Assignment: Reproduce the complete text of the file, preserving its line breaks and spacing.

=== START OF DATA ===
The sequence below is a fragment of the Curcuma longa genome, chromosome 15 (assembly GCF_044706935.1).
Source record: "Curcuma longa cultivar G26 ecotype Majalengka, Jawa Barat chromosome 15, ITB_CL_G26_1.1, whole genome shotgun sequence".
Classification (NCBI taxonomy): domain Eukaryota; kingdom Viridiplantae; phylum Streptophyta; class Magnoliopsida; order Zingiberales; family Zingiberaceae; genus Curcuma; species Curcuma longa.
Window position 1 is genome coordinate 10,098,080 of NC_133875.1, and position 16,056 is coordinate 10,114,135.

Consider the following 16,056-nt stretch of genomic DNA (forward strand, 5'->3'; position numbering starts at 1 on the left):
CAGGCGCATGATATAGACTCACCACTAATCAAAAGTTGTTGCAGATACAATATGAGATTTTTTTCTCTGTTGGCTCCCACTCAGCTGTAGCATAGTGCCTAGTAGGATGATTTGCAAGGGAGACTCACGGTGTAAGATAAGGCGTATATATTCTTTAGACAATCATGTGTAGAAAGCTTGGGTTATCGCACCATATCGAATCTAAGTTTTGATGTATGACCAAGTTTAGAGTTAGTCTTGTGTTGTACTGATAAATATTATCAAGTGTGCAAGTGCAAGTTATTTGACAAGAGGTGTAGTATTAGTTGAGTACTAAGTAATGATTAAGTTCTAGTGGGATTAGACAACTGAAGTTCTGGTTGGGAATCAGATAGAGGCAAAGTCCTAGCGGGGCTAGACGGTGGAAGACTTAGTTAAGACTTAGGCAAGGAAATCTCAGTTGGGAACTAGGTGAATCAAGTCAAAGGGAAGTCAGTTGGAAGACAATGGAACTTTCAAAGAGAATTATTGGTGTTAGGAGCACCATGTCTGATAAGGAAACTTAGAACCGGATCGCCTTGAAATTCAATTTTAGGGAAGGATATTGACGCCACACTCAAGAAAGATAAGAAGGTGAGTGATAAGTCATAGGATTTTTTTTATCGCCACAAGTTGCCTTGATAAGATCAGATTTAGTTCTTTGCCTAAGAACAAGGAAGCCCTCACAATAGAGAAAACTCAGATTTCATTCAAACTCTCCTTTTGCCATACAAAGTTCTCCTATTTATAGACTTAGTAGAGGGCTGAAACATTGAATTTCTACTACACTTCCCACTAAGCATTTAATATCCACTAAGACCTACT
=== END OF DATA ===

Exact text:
The sequence below is a fragment of the Curcuma longa genome, chromosome 15 (assembly GCF_044706935.1).
Source record: "Curcuma longa cultivar G26 ecotype Majalengka, Jawa Barat chromosome 15, ITB_CL_G26_1.1, whole genome shotgun sequence".
Classification (NCBI taxonomy): domain Eukaryota; kingdom Viridiplantae; phylum Streptophyta; class Magnoliopsida; order Zingiberales; family Zingiberaceae; genus Curcuma; species Curcuma longa.
Window position 1 is genome coordinate 10,098,080 of NC_133875.1, and position 16,056 is coordinate 10,114,135.

Consider the following 16,056-nt stretch of genomic DNA (forward strand, 5'->3'; position numbering starts at 1 on the left):
CAGGCGCATGATATAGACTCACCACTAATCAAAAGTTGTTGCAGATACAATATGAGATTTTTTTCTCTGTTGGCTCCCACTCAGCTGTAGCATAGTGCCTAGTAGGATGATTTGCAAGGGAGACTCACGGTGTAAGATAAGGCGTATATATTCTTTAGACAATCATGTGTAGAAAGCTTGGGTTATCGCACCATATCGAATCTAAGTTTTGATGTATGACCAAGTTTAGAGTTAGTCTTGTGTTGTACTGATAAATATTATCAAGTGTGCAAGTGCAAGTTATTTGACAAGAGGTGTAGTATTAGTTGAGTACTAAGTAATGATTAAGTTCTAGTGGGATTAGACAACTGAAGTTCTGGTTGGGAATCAGATAGAGGCAAAGTCCTAGCGGGGCTAGACGGTGGAAGACTTAGTTAAGACTTAGGCAAGGAAATCTCAGTTGGGAACTAGGTGAATCAAGTCAAAGGGAAGTCAGTTGGAAGACAATGGAACTTTCAAAGAGAATTATTGGTGTTAGGAGCACCATGTCTGATAAGGAAACTTAGAACCGGATCGCCTTGAAATTCAATTTTAGGGAAGGATATTGACGCCACACTCAAGAAAGATAAGAAGGTGAGTGATAAGTCATAGGATTTTTTTTATCGCCACAAGTTGCCTTGATAAGATCAGATTTAGTTCTTTGCCTAAGAACAAGGAAGCCCTCACAATAGAGAAAACTCAGATTTCATTCAAACTCTCCTTTTGCCATACAAAGTTCTCCTATTTATAGACTTAGTAGAGGGCTGAAACATTGAATTTCTACTACACTTCCCACTAAGCATTTAATATCCACTAAGACCTACT